Friday Fable. Aesop’s “THE CHARIOT DRIVER”*

Posted by jlubans on December 07, 2012

“A man of Sybaris fell out of his chariot and hit his head on the ground, since he was not a very experienced driver. Another man who was a friend of his came up and said, 'Everybody should stick to what he knows!'”
While this is a mild kind of joke, an “I told you so” rebuke, Aesop’s razor-sharp tongue did get him into trouble. Dale Carnegie would have had his hands full.
Caption: A woodcut from the 1489 Spanish edition of "La vida del Ysopet con sus fabulas historiadas" depicts the death of Aesop.
One insult that may have gone too far was Aesop’s reminding the people of Delphi that they were descendents of slaves and therefore were “the slaves of all the (free) Greeks!” The Delphians flung Aesop off a cliff.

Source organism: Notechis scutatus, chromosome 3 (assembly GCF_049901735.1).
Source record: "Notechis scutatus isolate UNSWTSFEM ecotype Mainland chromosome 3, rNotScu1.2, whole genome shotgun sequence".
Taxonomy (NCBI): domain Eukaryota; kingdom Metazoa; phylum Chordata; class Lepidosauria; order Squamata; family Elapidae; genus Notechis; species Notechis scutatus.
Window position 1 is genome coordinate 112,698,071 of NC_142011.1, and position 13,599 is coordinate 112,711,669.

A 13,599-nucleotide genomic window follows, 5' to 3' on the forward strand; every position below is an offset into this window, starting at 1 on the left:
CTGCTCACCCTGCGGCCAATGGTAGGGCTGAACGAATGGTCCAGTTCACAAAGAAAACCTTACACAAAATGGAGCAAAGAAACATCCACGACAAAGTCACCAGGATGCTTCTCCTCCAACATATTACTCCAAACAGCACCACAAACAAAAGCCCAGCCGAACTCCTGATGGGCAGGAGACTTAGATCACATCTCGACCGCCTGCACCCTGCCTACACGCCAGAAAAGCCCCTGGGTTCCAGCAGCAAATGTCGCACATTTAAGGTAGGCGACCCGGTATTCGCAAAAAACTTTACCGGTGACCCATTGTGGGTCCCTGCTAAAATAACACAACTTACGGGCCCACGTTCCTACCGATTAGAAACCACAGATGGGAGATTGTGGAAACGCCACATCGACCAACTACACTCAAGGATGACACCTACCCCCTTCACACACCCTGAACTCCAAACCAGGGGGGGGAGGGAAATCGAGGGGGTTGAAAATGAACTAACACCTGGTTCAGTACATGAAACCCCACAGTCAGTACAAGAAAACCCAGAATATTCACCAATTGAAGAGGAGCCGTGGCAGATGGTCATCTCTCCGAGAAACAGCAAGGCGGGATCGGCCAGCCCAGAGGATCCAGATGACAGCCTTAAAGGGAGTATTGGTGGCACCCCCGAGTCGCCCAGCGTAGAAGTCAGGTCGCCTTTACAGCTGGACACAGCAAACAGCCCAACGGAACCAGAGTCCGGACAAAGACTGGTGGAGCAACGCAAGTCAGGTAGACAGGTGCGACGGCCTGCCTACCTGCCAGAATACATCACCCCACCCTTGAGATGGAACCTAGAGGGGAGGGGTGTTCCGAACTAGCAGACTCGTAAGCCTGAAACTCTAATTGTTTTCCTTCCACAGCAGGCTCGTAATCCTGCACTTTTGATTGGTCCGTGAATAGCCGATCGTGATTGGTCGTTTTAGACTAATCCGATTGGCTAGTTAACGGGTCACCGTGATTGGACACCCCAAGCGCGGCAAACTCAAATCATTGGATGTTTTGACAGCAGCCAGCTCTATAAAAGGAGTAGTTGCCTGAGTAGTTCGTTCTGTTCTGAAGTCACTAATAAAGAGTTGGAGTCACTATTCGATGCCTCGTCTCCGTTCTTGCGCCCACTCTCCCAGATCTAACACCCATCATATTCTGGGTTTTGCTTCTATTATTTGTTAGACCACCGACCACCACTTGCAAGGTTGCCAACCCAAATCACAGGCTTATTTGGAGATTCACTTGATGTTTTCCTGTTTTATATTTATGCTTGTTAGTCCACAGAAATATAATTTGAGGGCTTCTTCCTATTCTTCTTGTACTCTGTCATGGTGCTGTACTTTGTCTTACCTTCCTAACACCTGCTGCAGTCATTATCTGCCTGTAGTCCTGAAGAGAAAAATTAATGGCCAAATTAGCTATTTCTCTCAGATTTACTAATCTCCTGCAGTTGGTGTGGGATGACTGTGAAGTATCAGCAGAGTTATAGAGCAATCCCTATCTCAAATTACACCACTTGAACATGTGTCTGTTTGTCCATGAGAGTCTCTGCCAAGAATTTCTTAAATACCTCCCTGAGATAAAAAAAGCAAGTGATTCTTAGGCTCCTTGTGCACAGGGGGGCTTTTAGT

While I did not get tossed off a cliff, there were things I said in jest (hardy, har, har) at work that were not the most judicious. Slow learner!
*Source: Aesop's Fables. A new translation by Laura Gibbs. Oxford University Press (World's Classics): Oxford, 2002.

Blog hits exceeded 250,000 today, December 7, 2012. Early on there were about 300 hits per day; now the number varies between 600 to over 1,000.
This week, the daily rates are back to more "normal" levels, around 500; one wonders if usage is linked to school semesters and assignments?
PS. Vermont Law School is one of several law school libraries that have the book. Maybe because of its seditious nature?

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